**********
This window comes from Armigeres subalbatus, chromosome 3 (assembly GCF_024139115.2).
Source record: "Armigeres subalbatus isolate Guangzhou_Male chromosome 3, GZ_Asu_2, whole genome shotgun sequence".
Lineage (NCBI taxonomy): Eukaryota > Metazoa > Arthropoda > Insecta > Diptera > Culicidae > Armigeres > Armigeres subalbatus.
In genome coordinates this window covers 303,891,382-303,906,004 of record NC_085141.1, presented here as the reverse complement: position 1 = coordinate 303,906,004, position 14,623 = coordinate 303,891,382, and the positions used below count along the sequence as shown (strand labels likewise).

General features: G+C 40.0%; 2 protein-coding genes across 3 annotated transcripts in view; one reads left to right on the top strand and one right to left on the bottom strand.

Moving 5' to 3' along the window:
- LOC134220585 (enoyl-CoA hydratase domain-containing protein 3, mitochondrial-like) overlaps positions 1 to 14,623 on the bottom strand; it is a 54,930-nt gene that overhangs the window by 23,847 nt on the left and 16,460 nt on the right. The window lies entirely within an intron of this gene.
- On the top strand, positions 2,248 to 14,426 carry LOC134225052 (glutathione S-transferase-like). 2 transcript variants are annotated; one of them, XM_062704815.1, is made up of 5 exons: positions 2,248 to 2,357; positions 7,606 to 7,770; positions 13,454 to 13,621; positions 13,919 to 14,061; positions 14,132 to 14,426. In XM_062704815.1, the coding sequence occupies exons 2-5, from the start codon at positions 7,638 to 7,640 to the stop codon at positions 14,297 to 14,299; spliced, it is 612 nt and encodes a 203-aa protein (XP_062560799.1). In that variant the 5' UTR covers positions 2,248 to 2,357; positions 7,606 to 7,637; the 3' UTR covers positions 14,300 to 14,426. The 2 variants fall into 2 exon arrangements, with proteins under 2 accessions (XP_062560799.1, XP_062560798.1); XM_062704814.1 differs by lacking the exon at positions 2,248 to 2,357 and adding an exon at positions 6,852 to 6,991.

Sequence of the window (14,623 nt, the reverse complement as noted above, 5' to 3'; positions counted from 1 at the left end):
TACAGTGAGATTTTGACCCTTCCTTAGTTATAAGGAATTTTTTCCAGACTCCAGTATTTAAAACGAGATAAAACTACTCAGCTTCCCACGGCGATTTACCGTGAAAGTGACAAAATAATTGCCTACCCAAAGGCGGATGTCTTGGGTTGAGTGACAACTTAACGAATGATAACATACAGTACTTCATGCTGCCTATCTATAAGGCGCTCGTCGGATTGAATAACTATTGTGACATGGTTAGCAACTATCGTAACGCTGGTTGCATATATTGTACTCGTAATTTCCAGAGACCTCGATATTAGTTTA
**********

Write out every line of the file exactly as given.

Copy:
This window comes from Armigeres subalbatus, chromosome 3 (assembly GCF_024139115.2).
Source record: "Armigeres subalbatus isolate Guangzhou_Male chromosome 3, GZ_Asu_2, whole genome shotgun sequence".
Lineage (NCBI taxonomy): Eukaryota > Metazoa > Arthropoda > Insecta > Diptera > Culicidae > Armigeres > Armigeres subalbatus.
In genome coordinates this window covers 303,891,382-303,906,004 of record NC_085141.1, presented here as the reverse complement: position 1 = coordinate 303,906,004, position 14,623 = coordinate 303,891,382, and the positions used below count along the sequence as shown (strand labels likewise).

General features: G+C 40.0%; 2 protein-coding genes across 3 annotated transcripts in view; one reads left to right on the top strand and one right to left on the bottom strand.

Moving 5' to 3' along the window:
- LOC134220585 (enoyl-CoA hydratase domain-containing protein 3, mitochondrial-like) overlaps positions 1 to 14,623 on the bottom strand; it is a 54,930-nt gene that overhangs the window by 23,847 nt on the left and 16,460 nt on the right. The window lies entirely within an intron of this gene.
- On the top strand, positions 2,248 to 14,426 carry LOC134225052 (glutathione S-transferase-like). 2 transcript variants are annotated; one of them, XM_062704815.1, is made up of 5 exons: positions 2,248 to 2,357; positions 7,606 to 7,770; positions 13,454 to 13,621; positions 13,919 to 14,061; positions 14,132 to 14,426. In XM_062704815.1, the coding sequence occupies exons 2-5, from the start codon at positions 7,638 to 7,640 to the stop codon at positions 14,297 to 14,299; spliced, it is 612 nt and encodes a 203-aa protein (XP_062560799.1). In that variant the 5' UTR covers positions 2,248 to 2,357; positions 7,606 to 7,637; the 3' UTR covers positions 14,300 to 14,426. The 2 variants fall into 2 exon arrangements, with proteins under 2 accessions (XP_062560799.1, XP_062560798.1); XM_062704814.1 differs by lacking the exon at positions 2,248 to 2,357 and adding an exon at positions 6,852 to 6,991.

Sequence of the window (14,623 nt, the reverse complement as noted above, 5' to 3'; positions counted from 1 at the left end):
TACAGTGAGATTTTGACCCTTCCTTAGTTATAAGGAATTTTTTCCAGACTCCAGTATTTAAAACGAGATAAAACTACTCAGCTTCCCACGGCGATTTACCGTGAAAGTGACAAAATAATTGCCTACCCAAAGGCGGATGTCTTGGGTTGAGTGACAACTTAACGAATGATAACATACAGTACTTCATGCTGCCTATCTATAAGGCGCTCGTCGGATTGAATAACTATTGTGACATGGTTAGCAACTATCGTAACGCTGGTTGCATATATTGTACTCGTAATTTCCAGAGACCTCGATATTAGTTTA